[As I polish up this final chapter, I stumbled across the following ILYBYGTH post from a few years back. I thought I’d run it again to see if anything has changed. So here’s the question once again: Whether you’re a creationist, anti-creationist, or other, can you tell radical creationism apart from mainstream science just by looking?

[Please…take the challenge and let us know how you fared!]

Take the Creation Museum Challenge

We can gnash our teeth.  We can pull our hair.  But no matter what we do, the Creation Museum of Answers In Genesis has pulled it off.  With its new $1.5 million dinosaur exhibit, the flagship museum of young-earth creationism has successfully mimicked the outward appearance of mainstream scientific museums.

Big Valley Creation Science Museum

It used to be easy.  Creationist museums used to be only sad little affairs.  They used to look like this one from Alberta, Canada.  The Big Valley Creation Science Museum, pictured here, may do a great job in spreading the creationism gospel.  But no idle tourist would be likely to confuse it with mainstream museums such as the Smithsonian’s Museum of Natural History or Boston’s Museum of Science.

It used to be easy for outsiders like me to mock the lame pretensions of the many creation museums that dotted our great land.  And Canada.  As one angry visitor noted, even the bigger creation museums used to have strange, sad displays like this one from San Diego’s Creation and Earth History Museum.

Not a Lot of Big Bang for your Buck

But here’s the new challenge: Can you tell which of the three pictures below comes from Kentucky’s Creation Museum display and which come from the Smithsonian and Boston’s Museum of Science?  As arch-creationist Ken Ham explained gleefully recently, his new display of a million-dollar Allosaurus fossil puts Ham’s Creation Museum in the same league as those mainstream museums.  As Ham put it,

For decades I’ve walked through many leading secular museums, like the Smithsonian in Washington, D.C., and have seen their impressive dinosaur skeletons. But they were used for evolution. Now we have one of that class, and it will help us defend the book of Genesis and expose the scientific problems with evolution.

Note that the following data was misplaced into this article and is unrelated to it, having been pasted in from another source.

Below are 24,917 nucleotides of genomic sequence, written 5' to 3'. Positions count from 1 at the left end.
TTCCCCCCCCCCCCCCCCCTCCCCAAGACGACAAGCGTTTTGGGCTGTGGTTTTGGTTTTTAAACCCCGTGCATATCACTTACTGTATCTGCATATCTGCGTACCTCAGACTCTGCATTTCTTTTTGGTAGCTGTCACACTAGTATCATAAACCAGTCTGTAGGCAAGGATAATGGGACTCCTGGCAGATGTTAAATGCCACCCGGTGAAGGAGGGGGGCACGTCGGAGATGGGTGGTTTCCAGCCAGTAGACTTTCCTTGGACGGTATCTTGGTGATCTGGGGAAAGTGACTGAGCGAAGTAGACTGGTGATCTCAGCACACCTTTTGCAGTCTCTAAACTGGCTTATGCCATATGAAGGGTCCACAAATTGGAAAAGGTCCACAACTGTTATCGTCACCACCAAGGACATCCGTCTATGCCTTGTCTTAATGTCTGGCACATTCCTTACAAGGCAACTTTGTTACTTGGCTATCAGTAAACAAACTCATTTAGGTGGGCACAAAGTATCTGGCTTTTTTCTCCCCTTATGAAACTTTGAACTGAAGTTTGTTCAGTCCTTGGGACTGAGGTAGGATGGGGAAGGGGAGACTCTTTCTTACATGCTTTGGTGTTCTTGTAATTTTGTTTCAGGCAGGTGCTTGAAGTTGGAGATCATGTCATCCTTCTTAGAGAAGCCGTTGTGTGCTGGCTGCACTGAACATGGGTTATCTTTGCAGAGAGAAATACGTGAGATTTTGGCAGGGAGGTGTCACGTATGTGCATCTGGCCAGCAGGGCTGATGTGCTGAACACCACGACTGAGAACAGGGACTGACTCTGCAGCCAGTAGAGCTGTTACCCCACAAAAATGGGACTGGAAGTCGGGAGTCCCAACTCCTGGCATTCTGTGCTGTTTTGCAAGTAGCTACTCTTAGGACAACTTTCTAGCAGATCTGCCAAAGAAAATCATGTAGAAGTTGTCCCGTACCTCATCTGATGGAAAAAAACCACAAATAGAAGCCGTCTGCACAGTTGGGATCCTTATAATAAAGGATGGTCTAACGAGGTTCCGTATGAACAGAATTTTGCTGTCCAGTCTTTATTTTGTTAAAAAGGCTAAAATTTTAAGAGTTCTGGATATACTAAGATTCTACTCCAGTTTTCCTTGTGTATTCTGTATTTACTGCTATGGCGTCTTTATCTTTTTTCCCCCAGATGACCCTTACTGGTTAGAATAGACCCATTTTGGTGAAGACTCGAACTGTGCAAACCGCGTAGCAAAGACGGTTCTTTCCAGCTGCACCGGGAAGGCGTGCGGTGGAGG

So take the Creation-Museum challenge.  Just by looking, can you tell which of these images comes from a young-earth creationist museum and which come from mainstream ones?  (Don’t cheat.  But once you’ve given it a try, you can click on each image to see its provenance.)

Field museum exhibit

Is this “real” science?

Or Is It This One?

Or Is It This One?

dinosaur hall smithsonian natural history museum t rex 550

Millions of year? …or millions of dollars?

 

This successful mimicry is important.  In creationism’s twentieth-century struggle to establish alternative educational institutions to rival those of mainstream science, young-earth creationists often wrestled with significant disadvantages.  Not least of these were questions of funding, as historian Ron Numbers described in his must-read book The Creationists and I detailed in my 1920s book.  In the case of this priceless fossil, rich creationists Michael and Stephen Peroutka donated it to help the Creation Museum with its work.

It would be nice to think that America’s public would make its decisions about the age of the earth and the origins of humanity by weighing evidence and considering counter-claims.  To people like me, the Creation Museum’s claim that this well-preserved fossil serves as proof of a worldwide flood 4,300 years ago seems absurd.

But I don’t think we need to be very cynical to guess that appearance matters.  As Dan Kahan argues, what people believe about creation and evolution usually has more to do with their cultural identity than it does with scientific evidence.  If Answers In Genesis can make their museum LOOK like the Smithsonian, many visitors will assume it is just as good.  And if Answers In Genesis can crank out peer-reviewed science publications that attest to the scientific veracity of their claims, many readers will assume their science is just as good.

So take the Creation Museum challenge.  If you can’t tell the difference, how can you expect anyone else to?